AJ Gurney has served his five stretch, learned his lesson and intends to go straight. Fixing cars in his father’s garage is how he sees his future. Unfortunately, as in so many crime stories, what the person we root for wants isn’t what they get.

There’s some clever twisting of expectations from Doug Wagner in the opening chapter. What’s expected from AJ’s visit to local gangster and former employer Macksim Sidirov isn’t what happens, but the crimelord still has a considerable weight behind subsequent events. The short of it is that despite AJ believing he’s turned a corner, he’s in the wrong place at the wrong time and again finds himself driving a getaway car. Macksim has a very powerful interest in tracking him down, and his buddy Don, a man convinced AJ was on the straight and narrow, has the weight of his police colleagues behind him. Throw in the pathos of a sick father and an innocent kidnap victim and the pedal goes all the way down to the metal.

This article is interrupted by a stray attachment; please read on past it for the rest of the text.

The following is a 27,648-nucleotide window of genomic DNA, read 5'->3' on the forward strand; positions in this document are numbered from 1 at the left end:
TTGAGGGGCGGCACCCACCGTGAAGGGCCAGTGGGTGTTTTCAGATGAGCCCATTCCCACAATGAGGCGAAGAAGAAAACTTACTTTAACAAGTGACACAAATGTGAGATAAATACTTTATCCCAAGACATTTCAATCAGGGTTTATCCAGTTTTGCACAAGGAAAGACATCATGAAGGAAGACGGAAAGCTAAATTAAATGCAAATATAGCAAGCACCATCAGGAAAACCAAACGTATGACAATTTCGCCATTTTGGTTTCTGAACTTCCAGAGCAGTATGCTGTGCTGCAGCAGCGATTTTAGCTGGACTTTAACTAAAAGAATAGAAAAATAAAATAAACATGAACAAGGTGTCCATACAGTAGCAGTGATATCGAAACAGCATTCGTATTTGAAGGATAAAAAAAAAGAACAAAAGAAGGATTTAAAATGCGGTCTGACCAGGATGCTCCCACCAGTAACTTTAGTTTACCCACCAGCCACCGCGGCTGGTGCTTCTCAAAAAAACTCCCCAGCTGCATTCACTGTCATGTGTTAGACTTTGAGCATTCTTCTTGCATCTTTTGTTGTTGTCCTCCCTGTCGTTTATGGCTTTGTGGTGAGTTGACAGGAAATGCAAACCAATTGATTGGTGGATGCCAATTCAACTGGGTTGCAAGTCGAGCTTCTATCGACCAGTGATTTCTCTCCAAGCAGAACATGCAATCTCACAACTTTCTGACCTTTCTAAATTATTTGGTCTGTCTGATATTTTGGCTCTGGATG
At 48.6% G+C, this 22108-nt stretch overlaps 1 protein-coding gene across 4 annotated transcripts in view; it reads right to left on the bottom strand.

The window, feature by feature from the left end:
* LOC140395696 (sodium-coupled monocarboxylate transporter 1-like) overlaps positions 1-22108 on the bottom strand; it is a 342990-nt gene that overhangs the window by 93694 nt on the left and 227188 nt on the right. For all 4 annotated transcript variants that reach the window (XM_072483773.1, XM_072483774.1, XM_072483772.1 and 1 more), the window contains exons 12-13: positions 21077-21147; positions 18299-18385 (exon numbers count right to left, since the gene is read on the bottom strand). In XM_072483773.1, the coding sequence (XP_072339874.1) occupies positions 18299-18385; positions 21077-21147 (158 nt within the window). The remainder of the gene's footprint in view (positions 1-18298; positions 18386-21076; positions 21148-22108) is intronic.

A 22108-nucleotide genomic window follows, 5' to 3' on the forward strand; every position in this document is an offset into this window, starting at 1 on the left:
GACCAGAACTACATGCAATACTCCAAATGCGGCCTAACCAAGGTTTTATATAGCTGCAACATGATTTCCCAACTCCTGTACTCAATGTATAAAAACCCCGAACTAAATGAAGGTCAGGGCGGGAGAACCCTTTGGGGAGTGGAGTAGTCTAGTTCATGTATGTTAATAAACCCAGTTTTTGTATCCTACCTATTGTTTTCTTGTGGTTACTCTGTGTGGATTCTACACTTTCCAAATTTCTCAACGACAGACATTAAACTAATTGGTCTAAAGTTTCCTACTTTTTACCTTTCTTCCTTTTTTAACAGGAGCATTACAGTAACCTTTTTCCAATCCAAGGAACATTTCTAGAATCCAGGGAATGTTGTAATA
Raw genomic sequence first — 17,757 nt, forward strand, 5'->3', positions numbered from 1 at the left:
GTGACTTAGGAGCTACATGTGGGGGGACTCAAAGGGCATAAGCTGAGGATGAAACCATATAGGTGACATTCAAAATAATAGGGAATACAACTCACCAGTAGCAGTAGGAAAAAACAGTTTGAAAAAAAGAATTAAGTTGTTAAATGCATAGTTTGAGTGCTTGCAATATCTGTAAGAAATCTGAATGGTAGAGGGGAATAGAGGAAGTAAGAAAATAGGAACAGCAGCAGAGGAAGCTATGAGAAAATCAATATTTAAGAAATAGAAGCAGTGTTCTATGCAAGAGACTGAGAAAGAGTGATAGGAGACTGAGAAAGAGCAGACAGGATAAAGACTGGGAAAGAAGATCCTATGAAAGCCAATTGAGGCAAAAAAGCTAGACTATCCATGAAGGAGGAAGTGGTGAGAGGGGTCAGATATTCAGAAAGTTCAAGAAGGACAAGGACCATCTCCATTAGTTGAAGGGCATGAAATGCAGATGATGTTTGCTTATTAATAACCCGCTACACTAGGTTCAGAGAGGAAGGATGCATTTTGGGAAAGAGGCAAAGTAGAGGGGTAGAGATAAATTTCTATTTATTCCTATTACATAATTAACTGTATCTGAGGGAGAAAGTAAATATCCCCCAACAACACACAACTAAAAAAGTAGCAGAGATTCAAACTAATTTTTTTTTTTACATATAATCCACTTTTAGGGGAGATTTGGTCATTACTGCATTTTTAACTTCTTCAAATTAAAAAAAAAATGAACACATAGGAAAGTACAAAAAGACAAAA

Nic Rummel’s art is distinctively styled, using thick black ink lines that with the bright flat colours of Charlie Kirchoff look like some kind of update on the stained glass window. The plot is structured to maximise the possibility of driving scenes, and while Rummel’s people can be stiff, his chases are lively and fast moving. He goes the extra mile with the cars as well. They’re never named, but enthusiasts will recognise every model used.

Wagner cheats a little with one chapter ending, providing the shock, but without the substance to back it up. However there’s a smart reason for repeating the circumstances immediately before AJ’s arrest in every chapter, and because The Hard Place is a standalone graphic novel Wagner can maintain the suspense until the end. There’s genuinely no knowing what will happen and who’ll come out alive, and that’s what’s wanted from a crime story.